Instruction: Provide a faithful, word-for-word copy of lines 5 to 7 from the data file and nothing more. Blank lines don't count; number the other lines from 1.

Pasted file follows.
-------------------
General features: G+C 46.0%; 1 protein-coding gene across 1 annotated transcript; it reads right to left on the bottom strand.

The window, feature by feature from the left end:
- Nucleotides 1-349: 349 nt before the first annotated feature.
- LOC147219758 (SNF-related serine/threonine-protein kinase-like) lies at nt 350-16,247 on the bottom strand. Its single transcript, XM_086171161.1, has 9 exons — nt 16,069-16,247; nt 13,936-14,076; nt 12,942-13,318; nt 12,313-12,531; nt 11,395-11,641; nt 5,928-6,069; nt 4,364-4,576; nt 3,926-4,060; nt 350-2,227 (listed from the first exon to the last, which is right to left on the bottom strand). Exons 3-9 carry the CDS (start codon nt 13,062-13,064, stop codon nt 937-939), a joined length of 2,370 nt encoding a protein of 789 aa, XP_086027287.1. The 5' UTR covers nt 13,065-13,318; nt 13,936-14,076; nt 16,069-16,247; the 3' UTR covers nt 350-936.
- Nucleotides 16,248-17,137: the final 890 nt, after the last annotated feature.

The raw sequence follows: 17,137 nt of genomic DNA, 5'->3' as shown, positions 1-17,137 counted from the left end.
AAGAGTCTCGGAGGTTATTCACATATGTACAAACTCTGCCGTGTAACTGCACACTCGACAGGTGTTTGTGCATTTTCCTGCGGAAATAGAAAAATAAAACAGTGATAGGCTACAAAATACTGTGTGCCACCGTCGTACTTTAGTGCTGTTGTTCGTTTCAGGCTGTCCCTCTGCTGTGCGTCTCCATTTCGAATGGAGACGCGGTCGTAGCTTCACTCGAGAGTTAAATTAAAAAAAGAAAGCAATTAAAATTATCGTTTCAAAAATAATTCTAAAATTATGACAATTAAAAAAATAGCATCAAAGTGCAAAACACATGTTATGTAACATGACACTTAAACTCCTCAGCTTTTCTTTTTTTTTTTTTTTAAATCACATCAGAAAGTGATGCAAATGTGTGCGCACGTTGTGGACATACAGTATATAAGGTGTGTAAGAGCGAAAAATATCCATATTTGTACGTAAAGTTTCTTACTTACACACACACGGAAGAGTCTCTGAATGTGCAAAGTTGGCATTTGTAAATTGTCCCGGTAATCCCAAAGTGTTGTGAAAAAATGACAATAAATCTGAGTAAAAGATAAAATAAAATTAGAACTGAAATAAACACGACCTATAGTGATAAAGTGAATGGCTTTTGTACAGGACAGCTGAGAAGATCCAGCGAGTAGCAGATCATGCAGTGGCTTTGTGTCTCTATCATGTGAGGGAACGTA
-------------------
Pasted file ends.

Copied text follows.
- Nucleotides 16,248-17,137: the final 890 nt, after the last annotated feature.

The raw sequence follows: 17,137 nt of genomic DNA, 5'->3' as shown, positions 1-17,137 counted from the left end.
AAGAGTCTCGGAGGTTATTCACATATGTACAAACTCTGCCGTGTAACTGCACACTCGACAGGTGTTTGTGCATTTTCCTGCGGAAATAGAAAAATAAAACAGTGATAGGCTACAAAATACTGTGTGCCACCGTCGTACTTTAGTGCTGTTGTTCGTTTCAGGCTGTCCCTCTGCTGTGCGTCTCCATTTCGAATGGAGACGCGGTCGTAGCTTCACTCGAGAGTTAAATTAAAAAAAGAAAGCAATTAAAATTATCGTTTCAAAAATAATTCTAAAATTATGACAATTAAAAAAATAGCATCAAAGTGCAAAACACATGTTATGTAACATGACACTTAAACTCCTCAGCTTTTCTTTTTTTTTTTTTTTAAATCACATCAGAAAGTGATGCAAATGTGTGCGCACGTTGTGGACATACAGTATATAAGGTGTGTAAGAGCGAAAAATATCCATATTTGTACGTAAAGTTTCTTACTTACACACACACGGAAGAGTCTCTGAATGTGCAAAGTTGGCATTTGTAAATTGTCCCGGTAATCCCAAAGTGTTGTGAAAAAATGACAATAAATCTGAGTAAAAGATAAAATAAAATTAGAACTGAAATAAACACGACCTATAGTGATAAAGTGAATGGCTTTTGTACAGGACAGCTGAGAAGATCCAGCGAGTAGCAGATCATGCAGTGGCTTTGTGTCTCTATCATGTGAGGGAACGTA